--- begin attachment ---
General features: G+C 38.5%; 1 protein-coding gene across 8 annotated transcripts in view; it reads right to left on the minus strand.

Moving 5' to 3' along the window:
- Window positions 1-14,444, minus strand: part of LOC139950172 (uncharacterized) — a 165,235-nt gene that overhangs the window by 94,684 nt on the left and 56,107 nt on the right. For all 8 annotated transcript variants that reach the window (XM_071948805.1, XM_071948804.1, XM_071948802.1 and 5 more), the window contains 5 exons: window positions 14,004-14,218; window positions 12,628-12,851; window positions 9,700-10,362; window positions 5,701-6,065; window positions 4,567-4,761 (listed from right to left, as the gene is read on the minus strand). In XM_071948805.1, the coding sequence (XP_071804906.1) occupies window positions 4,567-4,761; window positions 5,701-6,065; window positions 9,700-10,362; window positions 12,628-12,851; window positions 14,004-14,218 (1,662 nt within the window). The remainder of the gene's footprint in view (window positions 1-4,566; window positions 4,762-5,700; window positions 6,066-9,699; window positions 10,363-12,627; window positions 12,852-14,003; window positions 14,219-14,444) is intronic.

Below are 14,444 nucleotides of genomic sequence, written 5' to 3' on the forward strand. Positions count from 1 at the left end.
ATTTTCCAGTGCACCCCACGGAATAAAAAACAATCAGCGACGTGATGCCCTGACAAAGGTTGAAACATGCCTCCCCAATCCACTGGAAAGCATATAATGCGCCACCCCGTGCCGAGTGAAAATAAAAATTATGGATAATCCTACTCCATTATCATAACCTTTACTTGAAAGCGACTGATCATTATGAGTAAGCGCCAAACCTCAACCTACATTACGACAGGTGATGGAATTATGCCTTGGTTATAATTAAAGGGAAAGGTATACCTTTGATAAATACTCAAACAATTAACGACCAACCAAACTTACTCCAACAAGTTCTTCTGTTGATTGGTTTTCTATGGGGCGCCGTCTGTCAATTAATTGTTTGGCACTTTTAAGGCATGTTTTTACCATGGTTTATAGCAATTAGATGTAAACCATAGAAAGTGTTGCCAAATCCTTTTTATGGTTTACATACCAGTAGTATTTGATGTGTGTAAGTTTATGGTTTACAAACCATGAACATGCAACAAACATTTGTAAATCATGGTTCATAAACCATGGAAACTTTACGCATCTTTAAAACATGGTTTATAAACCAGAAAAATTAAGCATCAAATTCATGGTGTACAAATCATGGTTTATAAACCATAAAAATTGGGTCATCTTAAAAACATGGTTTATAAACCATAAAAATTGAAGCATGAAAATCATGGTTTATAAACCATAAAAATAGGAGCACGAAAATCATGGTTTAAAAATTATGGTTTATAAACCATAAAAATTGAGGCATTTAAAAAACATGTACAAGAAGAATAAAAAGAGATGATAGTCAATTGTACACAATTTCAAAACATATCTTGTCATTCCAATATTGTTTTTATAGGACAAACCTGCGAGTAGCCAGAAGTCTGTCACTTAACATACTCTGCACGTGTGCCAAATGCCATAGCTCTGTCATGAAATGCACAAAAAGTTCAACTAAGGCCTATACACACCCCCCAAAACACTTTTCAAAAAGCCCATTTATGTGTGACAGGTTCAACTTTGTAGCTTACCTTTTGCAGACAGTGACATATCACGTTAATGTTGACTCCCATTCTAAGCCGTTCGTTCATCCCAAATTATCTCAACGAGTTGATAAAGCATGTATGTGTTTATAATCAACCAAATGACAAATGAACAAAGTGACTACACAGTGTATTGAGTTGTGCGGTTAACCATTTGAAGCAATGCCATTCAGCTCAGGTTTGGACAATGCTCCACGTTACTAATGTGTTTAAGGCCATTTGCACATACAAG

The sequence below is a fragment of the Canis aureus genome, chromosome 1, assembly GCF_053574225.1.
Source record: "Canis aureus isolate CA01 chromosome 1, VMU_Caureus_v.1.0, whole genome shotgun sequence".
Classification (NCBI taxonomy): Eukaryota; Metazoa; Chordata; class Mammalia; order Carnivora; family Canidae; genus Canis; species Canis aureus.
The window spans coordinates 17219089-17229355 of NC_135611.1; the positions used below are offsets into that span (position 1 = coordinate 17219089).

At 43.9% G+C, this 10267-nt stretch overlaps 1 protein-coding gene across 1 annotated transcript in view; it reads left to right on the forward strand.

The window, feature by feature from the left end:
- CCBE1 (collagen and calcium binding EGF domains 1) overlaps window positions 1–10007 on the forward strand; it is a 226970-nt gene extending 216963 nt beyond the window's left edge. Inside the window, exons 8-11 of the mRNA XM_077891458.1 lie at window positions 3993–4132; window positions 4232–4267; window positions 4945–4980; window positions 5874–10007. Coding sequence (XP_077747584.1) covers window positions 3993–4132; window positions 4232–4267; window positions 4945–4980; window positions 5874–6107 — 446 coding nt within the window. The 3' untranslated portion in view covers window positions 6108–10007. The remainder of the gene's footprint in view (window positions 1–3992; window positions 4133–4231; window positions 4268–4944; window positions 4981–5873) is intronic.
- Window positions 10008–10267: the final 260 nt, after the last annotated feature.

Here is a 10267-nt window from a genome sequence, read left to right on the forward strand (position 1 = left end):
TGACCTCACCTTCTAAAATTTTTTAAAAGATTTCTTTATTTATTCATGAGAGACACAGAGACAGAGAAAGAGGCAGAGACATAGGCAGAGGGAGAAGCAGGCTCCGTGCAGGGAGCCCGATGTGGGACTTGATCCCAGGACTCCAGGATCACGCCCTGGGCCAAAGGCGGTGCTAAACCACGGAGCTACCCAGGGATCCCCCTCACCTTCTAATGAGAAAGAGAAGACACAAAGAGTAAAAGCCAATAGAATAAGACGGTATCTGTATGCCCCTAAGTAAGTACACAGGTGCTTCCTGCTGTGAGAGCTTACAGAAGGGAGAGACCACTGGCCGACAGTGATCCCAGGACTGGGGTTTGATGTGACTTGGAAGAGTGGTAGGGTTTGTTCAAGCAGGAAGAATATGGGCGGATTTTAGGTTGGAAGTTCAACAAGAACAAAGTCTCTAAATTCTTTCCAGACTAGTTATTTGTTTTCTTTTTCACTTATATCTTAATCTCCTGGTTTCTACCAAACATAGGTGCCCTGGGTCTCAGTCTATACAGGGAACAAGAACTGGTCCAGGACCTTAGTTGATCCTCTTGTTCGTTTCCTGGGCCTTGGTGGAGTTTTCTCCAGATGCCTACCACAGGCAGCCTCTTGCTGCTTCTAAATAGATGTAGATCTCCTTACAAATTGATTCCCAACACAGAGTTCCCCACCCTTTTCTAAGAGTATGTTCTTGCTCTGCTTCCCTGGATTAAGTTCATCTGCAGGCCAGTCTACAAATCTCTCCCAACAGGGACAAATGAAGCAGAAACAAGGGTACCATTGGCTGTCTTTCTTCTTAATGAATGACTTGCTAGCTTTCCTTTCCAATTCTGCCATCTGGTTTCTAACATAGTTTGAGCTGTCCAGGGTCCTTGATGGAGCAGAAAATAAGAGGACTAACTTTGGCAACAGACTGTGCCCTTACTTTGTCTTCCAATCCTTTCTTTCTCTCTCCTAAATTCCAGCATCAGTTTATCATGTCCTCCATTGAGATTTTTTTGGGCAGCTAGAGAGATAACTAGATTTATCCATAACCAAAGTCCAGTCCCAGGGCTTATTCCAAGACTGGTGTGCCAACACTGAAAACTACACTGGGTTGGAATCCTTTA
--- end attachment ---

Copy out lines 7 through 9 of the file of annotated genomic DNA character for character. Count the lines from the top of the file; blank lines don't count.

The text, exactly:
Source record: "Canis aureus isolate CA01 chromosome 1, VMU_Caureus_v.1.0, whole genome shotgun sequence".
Classification (NCBI taxonomy): Eukaryota; Metazoa; Chordata; class Mammalia; order Carnivora; family Canidae; genus Canis; species Canis aureus.
The window spans coordinates 17219089-17229355 of NC_135611.1; the positions used below are offsets into that span (position 1 = coordinate 17219089).